By searching for shared inductive biases across tasks, meta-learning promises to accelerate learning on novel tasks, but with the cost of solving a complex bilevel optimization problem. We introduce and rigorously define the trade-off between accurate modeling and optimization ease in meta-learning. At one end, classic meta-learning algorithms account for the structure of meta-learning but solve a complex optimization problem, while at the other end domain randomized search (otherwise known as joint training) ignores the structure of meta-learning and solves a single level optimization problem. Taking MAML as the representative meta-learning algorithm, we theoretically characterize the trade-off for general non-convex risk functions as well as linear regression, for which we are able to provide explicit bounds on the errors associated with modeling and optimization. We also empirically study this trade-off for meta-reinforcement learning benchmarks.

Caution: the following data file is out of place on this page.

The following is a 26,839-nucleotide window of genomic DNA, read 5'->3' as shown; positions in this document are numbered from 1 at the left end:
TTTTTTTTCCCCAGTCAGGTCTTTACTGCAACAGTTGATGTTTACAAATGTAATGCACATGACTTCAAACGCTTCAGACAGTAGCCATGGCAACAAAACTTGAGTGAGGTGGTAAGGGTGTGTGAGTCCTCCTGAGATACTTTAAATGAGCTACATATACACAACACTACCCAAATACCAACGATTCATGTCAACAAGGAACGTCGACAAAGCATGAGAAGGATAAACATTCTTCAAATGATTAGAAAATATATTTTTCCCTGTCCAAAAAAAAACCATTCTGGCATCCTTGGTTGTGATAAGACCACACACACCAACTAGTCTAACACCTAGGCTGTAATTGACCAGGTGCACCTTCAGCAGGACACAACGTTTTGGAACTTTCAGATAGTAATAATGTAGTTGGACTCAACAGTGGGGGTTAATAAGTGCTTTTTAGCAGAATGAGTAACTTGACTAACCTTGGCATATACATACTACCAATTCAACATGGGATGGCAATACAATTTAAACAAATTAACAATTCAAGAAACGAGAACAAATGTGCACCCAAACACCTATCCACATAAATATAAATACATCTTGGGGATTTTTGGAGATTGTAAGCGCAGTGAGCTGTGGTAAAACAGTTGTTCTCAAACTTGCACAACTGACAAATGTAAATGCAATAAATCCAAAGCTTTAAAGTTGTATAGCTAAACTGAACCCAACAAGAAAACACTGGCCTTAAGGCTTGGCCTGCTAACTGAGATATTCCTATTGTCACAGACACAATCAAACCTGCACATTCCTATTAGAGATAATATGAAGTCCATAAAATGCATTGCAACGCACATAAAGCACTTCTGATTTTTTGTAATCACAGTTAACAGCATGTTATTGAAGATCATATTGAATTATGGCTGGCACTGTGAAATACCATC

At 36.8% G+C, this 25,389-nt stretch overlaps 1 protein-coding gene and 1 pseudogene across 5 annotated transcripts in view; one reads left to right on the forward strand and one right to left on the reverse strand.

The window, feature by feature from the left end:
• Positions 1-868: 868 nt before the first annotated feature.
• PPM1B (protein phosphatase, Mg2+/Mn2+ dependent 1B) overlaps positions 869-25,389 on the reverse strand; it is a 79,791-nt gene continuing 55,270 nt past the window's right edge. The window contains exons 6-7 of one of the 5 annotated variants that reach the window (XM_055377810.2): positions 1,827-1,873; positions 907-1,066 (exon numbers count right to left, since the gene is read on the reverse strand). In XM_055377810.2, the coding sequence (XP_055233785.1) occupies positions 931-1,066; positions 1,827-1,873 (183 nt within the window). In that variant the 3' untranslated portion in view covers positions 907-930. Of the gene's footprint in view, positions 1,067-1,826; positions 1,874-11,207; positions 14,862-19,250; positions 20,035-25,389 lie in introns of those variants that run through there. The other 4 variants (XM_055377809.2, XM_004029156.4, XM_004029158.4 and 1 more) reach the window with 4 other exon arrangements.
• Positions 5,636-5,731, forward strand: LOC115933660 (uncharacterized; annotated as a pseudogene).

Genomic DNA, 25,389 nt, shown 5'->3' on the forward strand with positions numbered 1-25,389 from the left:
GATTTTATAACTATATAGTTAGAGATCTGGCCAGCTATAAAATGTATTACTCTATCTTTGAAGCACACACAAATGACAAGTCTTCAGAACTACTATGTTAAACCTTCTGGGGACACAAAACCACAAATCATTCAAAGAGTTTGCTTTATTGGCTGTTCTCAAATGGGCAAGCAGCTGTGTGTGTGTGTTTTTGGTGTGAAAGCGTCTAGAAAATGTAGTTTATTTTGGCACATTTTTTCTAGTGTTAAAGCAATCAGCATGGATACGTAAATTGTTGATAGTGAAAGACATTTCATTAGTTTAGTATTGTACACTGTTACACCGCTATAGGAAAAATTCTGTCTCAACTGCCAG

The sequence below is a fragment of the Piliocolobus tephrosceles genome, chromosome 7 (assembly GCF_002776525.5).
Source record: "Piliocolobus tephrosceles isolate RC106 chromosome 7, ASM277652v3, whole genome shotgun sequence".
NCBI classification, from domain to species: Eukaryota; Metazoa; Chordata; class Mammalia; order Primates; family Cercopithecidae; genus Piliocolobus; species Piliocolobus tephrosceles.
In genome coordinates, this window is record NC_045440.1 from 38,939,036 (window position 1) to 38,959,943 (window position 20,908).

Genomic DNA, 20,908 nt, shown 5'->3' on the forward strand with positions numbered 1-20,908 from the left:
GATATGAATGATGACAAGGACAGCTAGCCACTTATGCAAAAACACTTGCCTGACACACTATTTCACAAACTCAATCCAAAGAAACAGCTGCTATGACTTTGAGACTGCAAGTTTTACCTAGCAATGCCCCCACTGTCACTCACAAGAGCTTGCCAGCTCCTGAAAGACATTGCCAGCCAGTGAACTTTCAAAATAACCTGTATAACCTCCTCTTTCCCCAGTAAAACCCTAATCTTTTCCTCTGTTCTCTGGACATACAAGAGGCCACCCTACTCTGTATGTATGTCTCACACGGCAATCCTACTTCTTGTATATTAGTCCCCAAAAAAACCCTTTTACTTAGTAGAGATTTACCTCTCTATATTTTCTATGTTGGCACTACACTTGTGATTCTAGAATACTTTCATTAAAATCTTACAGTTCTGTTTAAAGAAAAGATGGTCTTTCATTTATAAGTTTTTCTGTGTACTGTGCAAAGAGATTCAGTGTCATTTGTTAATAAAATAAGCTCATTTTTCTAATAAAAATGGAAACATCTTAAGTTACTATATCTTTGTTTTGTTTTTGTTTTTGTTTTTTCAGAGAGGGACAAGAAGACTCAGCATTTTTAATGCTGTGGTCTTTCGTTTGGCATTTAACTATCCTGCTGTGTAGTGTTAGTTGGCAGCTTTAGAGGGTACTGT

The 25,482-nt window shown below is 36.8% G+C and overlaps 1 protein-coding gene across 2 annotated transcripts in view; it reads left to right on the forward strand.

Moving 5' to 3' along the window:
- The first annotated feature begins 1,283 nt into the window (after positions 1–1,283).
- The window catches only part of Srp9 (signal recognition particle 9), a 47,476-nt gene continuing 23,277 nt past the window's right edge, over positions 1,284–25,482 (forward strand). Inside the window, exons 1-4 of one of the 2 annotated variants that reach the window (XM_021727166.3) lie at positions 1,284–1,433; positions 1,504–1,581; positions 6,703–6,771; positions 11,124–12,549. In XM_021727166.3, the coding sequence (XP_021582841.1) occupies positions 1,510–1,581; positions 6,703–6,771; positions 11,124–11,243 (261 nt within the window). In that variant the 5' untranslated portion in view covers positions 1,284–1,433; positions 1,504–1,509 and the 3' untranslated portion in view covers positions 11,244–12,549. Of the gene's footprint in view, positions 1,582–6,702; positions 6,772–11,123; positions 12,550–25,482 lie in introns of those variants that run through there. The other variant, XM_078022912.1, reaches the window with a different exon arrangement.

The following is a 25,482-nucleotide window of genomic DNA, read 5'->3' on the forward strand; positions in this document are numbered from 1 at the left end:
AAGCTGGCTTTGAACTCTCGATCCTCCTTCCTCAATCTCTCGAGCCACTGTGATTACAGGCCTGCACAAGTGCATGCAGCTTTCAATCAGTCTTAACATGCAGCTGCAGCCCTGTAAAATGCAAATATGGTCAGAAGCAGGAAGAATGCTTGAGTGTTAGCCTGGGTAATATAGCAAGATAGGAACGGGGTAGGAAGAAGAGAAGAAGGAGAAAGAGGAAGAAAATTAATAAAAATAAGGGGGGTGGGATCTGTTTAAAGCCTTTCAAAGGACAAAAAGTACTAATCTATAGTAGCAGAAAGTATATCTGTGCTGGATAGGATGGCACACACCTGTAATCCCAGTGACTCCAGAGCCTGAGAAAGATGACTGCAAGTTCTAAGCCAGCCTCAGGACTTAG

Speakers: Katelyn Gao, Ozan Sener